The Fresh Loaf

News & Information for Amateur Bakers and Artisan Bread Enthusiasts

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Szanter5339's picture

Cherry and apple cake


The bottom of the dough.
200 gram flour
1 egg
2 tablespoons powdered sugar
1 tablespoon of fat (cold)
Pin 1 teaspoon salt
1 vanilla sugar
Baking powder ½
1 tablespoon sour cream

The sponge cake:
6 eggs
6 tablespoons powdered sugar
6evőkanál flour
2 tablespoons cocoa
Baking powder ½ Package

Spreading on the dough by 2 spoonful of jam.

½ kg of sour cherry
4 medium apples
Optionally, sugar
3-4 tablespoons bread crumbs

The soft dough knead dough hozzávalóiból. If you are a bit stuck, a bit of flour to be.
Aside to rest.
Kimagozzuk Meanwhile, slice the apples and cherries. Not grated!
Put baking the dough, brush a very thin layer of jam. I had raspberry jam.

The pitted cherries and sliced ​​apples Sprinkle two tablespoons bread crumbs firstand then granulated sugar and mix. Sugar to taste.

The baking pastry brush spread with jam. It is very thin!
Alternating stripes we put cherries and apples.
I've also scattered tablespoon bread crumbs on top.

Co May May's picture
Co May May


I've had this book "100 Great Breads" by Paul Hollywood for many years when my friend Grace gave it for my birthday. I've always wanted to try one of the recipes but laziness always got in the way. Until my passion for baking started coming back and thought, why not give it a try? So today at work, I made sure I would make this bread no matter what. So during my spare, short time, I was able to prep the mise en place and just dump them all in the mixer. It was pretty quick, no need to soak the yeast in warm liquid. But proofing took atleast 3 hours (1st for 2 hours and 2nd for an hour) just what the recipe says. And I am so pleased with the result :) For my very first attempt in baking a loaf bread, it's not bad at all :D But your honest judgement will also be appreciated.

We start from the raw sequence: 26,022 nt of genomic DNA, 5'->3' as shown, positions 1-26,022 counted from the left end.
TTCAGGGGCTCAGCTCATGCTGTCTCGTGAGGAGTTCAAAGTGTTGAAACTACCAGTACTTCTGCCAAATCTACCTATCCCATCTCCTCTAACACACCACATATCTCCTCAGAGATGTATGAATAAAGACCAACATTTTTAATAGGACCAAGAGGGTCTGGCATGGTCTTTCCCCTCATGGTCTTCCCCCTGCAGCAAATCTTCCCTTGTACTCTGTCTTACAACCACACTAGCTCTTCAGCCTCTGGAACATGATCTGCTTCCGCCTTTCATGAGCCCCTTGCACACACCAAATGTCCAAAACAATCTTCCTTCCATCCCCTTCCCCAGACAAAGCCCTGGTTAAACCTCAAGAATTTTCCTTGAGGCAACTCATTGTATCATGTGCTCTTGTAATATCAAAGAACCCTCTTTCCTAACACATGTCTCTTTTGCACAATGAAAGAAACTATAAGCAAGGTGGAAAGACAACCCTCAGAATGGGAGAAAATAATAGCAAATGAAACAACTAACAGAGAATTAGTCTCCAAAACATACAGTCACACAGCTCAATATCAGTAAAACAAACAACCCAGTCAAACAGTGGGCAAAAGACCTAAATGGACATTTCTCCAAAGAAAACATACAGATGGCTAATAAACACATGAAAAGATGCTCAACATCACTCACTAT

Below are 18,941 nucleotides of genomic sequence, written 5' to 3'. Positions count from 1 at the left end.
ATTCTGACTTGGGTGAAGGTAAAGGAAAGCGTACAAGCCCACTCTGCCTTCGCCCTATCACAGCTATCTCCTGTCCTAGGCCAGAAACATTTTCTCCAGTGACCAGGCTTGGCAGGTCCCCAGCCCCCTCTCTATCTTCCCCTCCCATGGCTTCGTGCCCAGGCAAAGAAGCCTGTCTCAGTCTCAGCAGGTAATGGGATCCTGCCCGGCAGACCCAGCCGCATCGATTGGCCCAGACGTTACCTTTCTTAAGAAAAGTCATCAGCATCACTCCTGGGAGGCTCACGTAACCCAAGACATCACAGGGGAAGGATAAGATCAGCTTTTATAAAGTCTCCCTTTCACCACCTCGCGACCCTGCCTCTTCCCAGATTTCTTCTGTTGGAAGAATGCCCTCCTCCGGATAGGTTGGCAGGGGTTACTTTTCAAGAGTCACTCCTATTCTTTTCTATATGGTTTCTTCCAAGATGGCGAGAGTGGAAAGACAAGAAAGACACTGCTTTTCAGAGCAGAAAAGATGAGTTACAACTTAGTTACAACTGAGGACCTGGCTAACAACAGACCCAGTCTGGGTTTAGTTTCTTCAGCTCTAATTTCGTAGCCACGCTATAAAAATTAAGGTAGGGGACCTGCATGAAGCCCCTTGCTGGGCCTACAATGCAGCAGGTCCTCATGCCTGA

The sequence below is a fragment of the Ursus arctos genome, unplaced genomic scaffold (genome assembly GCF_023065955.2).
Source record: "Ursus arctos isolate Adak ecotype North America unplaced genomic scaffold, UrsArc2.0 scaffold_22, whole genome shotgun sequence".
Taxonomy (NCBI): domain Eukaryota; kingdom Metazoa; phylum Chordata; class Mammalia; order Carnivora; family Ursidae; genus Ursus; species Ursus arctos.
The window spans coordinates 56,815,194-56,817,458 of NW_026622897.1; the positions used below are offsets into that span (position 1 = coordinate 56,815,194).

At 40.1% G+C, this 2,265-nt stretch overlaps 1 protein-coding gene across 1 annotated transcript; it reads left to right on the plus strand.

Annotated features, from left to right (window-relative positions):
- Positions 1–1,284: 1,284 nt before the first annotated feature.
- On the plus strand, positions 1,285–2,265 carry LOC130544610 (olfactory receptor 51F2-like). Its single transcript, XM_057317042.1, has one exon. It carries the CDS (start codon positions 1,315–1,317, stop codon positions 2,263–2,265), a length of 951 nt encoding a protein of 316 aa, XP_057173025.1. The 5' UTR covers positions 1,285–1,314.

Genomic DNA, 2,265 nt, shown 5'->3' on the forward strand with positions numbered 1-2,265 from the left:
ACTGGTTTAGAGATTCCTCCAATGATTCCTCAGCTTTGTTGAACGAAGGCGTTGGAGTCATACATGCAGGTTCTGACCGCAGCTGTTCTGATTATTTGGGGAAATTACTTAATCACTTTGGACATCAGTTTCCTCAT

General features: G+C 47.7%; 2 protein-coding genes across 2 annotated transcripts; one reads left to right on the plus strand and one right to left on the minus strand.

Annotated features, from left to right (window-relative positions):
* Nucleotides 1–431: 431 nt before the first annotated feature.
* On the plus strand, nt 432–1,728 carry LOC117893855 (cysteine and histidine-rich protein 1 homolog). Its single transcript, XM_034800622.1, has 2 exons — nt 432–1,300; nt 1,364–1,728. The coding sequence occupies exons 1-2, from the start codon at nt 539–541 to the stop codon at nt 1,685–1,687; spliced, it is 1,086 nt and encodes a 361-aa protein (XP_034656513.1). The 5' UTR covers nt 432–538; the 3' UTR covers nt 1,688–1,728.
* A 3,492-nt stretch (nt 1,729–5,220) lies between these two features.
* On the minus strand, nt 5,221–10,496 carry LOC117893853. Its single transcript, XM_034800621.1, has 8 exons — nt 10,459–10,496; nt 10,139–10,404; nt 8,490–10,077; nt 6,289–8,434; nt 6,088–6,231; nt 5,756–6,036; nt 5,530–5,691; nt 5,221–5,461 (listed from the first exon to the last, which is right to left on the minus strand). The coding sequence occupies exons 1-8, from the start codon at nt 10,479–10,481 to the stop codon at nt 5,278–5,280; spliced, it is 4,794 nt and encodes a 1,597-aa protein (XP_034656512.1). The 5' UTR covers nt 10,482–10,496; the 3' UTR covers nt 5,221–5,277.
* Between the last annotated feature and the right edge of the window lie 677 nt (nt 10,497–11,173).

Mixing all the ingredients.

Ready for 2nd rise

Baking at 400 deg F for 20 mins and additional 10 mins at 375 deg F.

Cooling but forgot to place on a rack but it was alright. I had to tap the bottom of the loaf to check for doneness. It sounded hollow so I thought it's done :)

I know, I didn't score it well :(  I only used a paring knife, next time i'll use a razor blade, promise :)

I had to take a picture with the Book in the background for comparison :D I didn't shape it round just like on the cover.

Sliced right away to check the texture & flavor.